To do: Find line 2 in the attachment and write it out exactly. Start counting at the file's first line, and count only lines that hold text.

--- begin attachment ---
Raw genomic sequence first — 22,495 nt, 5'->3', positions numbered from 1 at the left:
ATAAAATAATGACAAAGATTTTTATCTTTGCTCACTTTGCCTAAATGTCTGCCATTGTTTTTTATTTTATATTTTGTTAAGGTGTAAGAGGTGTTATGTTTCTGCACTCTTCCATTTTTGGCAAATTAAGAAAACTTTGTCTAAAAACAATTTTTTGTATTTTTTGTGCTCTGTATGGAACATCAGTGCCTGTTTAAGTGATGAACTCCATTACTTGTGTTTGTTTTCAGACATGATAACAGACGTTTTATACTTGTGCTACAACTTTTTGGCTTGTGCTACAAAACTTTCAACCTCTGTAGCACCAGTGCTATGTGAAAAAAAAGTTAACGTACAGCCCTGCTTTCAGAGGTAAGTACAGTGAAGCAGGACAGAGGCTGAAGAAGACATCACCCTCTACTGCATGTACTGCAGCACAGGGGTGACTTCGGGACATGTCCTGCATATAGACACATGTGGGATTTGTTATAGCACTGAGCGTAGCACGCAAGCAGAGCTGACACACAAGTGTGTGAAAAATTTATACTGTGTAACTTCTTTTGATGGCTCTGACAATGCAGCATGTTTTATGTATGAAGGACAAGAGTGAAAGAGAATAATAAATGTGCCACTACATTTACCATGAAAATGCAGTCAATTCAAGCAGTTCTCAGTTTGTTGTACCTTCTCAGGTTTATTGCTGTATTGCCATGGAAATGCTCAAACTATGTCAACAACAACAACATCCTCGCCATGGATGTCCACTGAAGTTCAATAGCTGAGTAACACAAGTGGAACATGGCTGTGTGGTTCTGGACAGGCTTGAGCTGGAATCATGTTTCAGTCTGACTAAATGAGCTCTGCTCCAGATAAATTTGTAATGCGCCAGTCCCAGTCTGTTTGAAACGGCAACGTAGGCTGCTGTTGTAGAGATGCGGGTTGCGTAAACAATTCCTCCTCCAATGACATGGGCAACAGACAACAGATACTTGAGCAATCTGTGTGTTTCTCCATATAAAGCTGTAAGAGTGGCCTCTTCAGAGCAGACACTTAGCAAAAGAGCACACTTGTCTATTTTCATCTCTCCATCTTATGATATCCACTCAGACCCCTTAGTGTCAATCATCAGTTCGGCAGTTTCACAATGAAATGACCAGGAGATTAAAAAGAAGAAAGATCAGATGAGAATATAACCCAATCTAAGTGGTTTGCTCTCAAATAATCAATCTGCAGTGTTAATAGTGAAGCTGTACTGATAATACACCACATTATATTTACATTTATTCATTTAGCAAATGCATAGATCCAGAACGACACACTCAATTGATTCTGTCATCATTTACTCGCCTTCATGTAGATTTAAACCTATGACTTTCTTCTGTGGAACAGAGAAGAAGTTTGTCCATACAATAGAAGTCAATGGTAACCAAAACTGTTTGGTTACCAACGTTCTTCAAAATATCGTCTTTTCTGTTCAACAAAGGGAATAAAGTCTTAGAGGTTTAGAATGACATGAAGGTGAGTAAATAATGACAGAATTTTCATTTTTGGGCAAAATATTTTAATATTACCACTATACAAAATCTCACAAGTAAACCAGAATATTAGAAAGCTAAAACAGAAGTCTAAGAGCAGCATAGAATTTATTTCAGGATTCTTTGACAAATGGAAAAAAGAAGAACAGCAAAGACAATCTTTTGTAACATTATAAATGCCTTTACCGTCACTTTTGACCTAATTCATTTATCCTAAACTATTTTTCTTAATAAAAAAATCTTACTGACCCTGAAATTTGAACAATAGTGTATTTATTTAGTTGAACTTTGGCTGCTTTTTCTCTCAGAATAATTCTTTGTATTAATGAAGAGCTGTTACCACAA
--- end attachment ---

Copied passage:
ATAAAATAATGACAAAGATTTTTATCTTTGCTCACTTTGCCTAAATGTCTGCCATTGTTTTTTATTTTATATTTTGTTAAGGTGTAAGAGGTGTTATGTTTCTGCACTCTTCCATTTTTGGCAAATTAAGAAAACTTTGTCTAAAAACAATTTTTTGTATTTTTTGTGCTCTGTATGGAACATCAGTGCCTGTTTAAGTGATGAACTCCATTACTTGTGTTTGTTTTCAGACATGATAACAGACGTTTTATACTTGTGCTACAACTTTTTGGCTTGTGCTACAAAACTTTCAACCTCTGTAGCACCAGTGCTATGTGAAAAAAAAGTTAACGTACAGCCCTGCTTTCAGAGGTAAGTACAGTGAAGCAGGACAGAGGCTGAAGAAGACATCACCCTCTACTGCATGTACTGCAGCACAGGGGTGACTTCGGGACATGTCCTGCATATAGACACATGTGGGATTTGTTATAGCACTGAGCGTAGCACGCAAGCAGAGCTGACACACAAGTGTGTGAAAAATTTATACTGTGTAACTTCTTTTGATGGCTCTGACAATGCAGCATGTTTTATGTATGAAGGACAAGAGTGAAAGAGAATAATAAATGTGCCACTACATTTACCATGAAAATGCAGTCAATTCAAGCAGTTCTCAGTTTGTTGTACCTTCTCAGGTTTATTGCTGTATTGCCATGGAAATGCTCAAACTATGTCAACAACAACAACATCCTCGCCATGGATGTCCACTGAAGTTCAATAGCTGAGTAACACAAGTGGAACATGGCTGTGTGGTTCTGGACAGGCTTGAGCTGGAATCATGTTTCAGTCTGACTAAATGAGCTCTGCTCCAGATAAATTTGTAATGCGCCAGTCCCAGTCTGTTTGAAACGGCAACGTAGGCTGCTGTTGTAGAGATGCGGGTTGCGTAAACAATTCCTCCTCCAATGACATGGGCAACAGACAACAGATACTTGAGCAATCTGTGTGTTTCTCCATATAAAGCTGTAAGAGTGGCCTCTTCAGAGCAGACACTTAGCAAAAGAGCACACTTGTCTATTTTCATCTCTCCATCTTATGATATCCACTCAGACCCCTTAGTGTCAATCATCAGTTCGGCAGTTTCACAATGAAATGACCAGGAGATTAAAAAGAAGAAAGATCAGATGAGAATATAACCCAATCTAAGTGGTTTGCTCTCAAATAATCAATCTGCAGTGTTAATAGTGAAGCTGTACTGATAATACACCACATTATATTTACATTTATTCATTTAGCAAATGCATAGATCCAGAACGACACACTCAATTGATTCTGTCATCATTTACTCGCCTTCATGTAGATTTAAACCTATGACTTTCTTCTGTGGAACAGAGAAGAAGTTTGTCCATACAATAGAAGTCAATGGTAACCAAAACTGTTTGGTTACCAACGTTCTTCAAAATATCGTCTTTTCTGTTCAACAAAGGGAATAAAGTCTTAGAGGTTTAGAATGACATGAAGGTGAGTAAATAATGACAGAATTTTCATTTTTGGGCAAAATATTTTAATATTACCACTATACAAAATCTCACAAGTAAACCAGAATATTAGAAAGCTAAAACAGAAGTCTAAGAGCAGCATAGAATTTATTTCAGGATTCTTTGACAAATGGAAAAAAGAAGAACAGCAAAGACAATCTTTTGTAACATTATAAATGCCTTTACCGTCACTTTTGACCTAATTCATTTATCCTAAACTATTTTTCTTAATAAAAAAATCTTACTGACCCTGAAATTTGAACAATAGTGTATTTATTTAGTTGAACTTTGGCTGCTTTTTCTCTCAGAATAATTCTTTGTATTAATGAAGAGCTGTTACCACAA